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Old 06-04-2008, 01:01 PM   #29
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Martha why not just join a Y . I go to a white water aerobics class that is fun and a great workout . My arms are still burning from today's class .
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Old 06-05-2008, 09:46 AM   #30
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Trying out one of the Intex pools would be a good idea, but our HOA doesn't allow above-ground pools.
Neither does mine, but first someone has to complain, then I get to argue the definition of what "ground" is and what "above" means, and then I get to split the hair as to what constitutes a "pool" and what is a childs toy or decorative fountain. Throw a koi in there and tell me what it is then!

I think I have it on item two. The pool sinks about an inch into the ground, so its technically partially below ground.

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Old 06-05-2008, 10:02 AM   #31
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Neither does mine, but first someone has to complain, then I get to argue the definition of what "ground" is and what "above" means, and then I get to split the hair as to what constitutes a "pool" and what is a childs toy or decorative fountain. Throw a koi in there and tell me what it is then!

I think I have it on item two. The pool sinks about an inch into the ground, so its technically partially below ground.

Wow, I'm probably right in thinking I'd be happier if my ER home does not have an HOA! What a PITA to have to justify, argue, and split hairs. I know, some people don't mind or even thrive on that but I would rather not have to deal with it.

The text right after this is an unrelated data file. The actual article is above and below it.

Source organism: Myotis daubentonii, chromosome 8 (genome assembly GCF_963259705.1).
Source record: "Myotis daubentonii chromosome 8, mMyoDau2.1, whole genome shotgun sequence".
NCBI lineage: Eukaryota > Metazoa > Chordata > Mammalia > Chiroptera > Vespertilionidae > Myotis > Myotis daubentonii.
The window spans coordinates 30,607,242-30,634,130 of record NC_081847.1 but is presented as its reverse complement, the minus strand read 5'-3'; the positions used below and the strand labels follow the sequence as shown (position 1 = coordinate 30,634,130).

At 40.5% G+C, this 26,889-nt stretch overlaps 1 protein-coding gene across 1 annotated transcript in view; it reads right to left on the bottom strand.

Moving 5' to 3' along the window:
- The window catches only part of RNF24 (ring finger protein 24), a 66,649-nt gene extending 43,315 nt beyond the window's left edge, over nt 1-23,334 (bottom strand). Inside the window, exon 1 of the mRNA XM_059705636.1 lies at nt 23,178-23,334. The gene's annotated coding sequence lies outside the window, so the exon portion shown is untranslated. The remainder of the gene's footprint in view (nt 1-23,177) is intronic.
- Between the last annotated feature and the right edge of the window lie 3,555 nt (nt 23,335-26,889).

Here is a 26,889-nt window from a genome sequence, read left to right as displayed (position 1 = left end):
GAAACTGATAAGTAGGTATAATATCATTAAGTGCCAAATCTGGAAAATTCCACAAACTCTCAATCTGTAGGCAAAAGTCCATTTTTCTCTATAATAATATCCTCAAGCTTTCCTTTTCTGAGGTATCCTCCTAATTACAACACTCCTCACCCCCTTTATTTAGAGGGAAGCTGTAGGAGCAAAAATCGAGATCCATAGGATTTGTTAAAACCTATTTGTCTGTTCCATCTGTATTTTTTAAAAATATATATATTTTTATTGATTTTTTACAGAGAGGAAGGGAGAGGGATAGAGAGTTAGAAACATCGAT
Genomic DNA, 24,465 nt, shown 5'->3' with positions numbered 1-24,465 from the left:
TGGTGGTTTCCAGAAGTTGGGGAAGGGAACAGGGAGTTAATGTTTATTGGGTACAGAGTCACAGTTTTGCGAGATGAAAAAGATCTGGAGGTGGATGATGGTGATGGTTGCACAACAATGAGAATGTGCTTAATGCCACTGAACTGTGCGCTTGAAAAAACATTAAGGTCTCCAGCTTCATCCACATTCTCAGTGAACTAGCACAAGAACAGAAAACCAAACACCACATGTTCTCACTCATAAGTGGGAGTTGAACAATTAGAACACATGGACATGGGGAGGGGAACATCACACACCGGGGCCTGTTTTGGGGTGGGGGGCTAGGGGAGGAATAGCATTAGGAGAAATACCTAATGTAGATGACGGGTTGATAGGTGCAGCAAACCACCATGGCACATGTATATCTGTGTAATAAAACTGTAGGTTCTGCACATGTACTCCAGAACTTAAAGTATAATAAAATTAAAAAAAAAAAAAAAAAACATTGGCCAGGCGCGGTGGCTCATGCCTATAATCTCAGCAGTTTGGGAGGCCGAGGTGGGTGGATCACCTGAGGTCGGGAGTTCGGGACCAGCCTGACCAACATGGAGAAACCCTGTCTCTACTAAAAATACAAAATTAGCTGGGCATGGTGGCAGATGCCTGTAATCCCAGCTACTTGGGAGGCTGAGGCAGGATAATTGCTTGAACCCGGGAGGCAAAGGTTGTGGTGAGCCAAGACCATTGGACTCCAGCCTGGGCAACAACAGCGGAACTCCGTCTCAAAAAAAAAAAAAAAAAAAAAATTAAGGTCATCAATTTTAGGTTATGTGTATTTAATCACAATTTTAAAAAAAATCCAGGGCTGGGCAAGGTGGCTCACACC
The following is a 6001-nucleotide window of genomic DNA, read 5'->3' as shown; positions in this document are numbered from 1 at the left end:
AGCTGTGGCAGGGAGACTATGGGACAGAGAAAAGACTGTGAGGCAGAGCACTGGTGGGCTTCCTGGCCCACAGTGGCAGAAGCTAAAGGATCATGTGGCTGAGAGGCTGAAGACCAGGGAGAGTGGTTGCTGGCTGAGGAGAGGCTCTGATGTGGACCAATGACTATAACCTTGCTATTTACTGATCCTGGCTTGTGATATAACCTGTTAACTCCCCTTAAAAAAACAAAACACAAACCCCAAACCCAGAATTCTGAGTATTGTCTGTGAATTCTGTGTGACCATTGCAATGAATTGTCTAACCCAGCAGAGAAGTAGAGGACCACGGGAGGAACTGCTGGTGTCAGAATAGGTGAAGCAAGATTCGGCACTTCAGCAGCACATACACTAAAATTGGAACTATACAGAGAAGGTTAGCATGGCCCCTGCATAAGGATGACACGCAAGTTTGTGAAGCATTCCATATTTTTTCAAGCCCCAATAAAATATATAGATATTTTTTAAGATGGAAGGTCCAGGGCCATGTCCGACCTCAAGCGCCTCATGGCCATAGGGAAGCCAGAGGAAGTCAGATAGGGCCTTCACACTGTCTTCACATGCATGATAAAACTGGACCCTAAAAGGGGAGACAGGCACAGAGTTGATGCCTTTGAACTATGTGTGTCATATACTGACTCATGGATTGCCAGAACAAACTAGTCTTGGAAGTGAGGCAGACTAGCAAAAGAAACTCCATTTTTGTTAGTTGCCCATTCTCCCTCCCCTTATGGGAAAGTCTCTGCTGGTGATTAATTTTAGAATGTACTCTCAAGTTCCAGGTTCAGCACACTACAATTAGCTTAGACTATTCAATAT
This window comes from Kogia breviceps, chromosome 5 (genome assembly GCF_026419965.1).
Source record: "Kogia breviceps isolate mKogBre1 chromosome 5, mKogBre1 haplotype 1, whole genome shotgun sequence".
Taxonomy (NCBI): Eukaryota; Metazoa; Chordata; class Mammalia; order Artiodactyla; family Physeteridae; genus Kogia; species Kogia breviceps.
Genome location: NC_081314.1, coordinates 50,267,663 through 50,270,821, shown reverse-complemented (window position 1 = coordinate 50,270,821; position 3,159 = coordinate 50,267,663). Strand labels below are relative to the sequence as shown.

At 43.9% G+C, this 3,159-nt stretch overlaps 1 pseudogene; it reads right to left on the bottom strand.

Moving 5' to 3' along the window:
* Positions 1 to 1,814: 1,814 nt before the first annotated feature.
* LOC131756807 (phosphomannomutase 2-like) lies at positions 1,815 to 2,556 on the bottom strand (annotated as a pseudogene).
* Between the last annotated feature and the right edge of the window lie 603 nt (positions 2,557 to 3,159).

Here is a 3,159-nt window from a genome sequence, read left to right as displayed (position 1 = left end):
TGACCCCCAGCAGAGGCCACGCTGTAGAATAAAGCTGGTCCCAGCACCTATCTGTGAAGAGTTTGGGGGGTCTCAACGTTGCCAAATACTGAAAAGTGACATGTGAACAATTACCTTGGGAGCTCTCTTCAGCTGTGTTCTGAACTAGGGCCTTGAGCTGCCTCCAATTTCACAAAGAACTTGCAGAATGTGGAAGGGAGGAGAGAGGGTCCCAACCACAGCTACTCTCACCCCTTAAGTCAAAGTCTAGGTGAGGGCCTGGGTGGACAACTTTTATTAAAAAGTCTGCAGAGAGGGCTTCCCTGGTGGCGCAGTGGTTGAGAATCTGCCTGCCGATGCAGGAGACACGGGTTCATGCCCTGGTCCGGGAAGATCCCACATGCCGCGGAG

If my neighbors have an above-ground pool in their back yards, I tend to think it's nobody's business but their own (especially if it is not visible from the street).
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Old 06-05-2008, 10:19 AM   #32
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Yeah, I avoided the major HOA communities when I bought here. We have HOA-Lite that costs $10 a year and has a small group of people who try to tell you what to do but only if you ask them to.
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Old 06-05-2008, 10:19 AM   #33
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I sorta like my HOA, they keep the area the way I like it and I have no problem following rules that are for everyones bennefit.

We have a pool guy coming for an estimate for a pool this afternoon. Pools in Florida are expensive because they don't use normally use vinyl liners and most need a screen to keep out the bugs and other varments. They seem to run around 50K with a screen.
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Old 06-05-2008, 10:33 AM   #34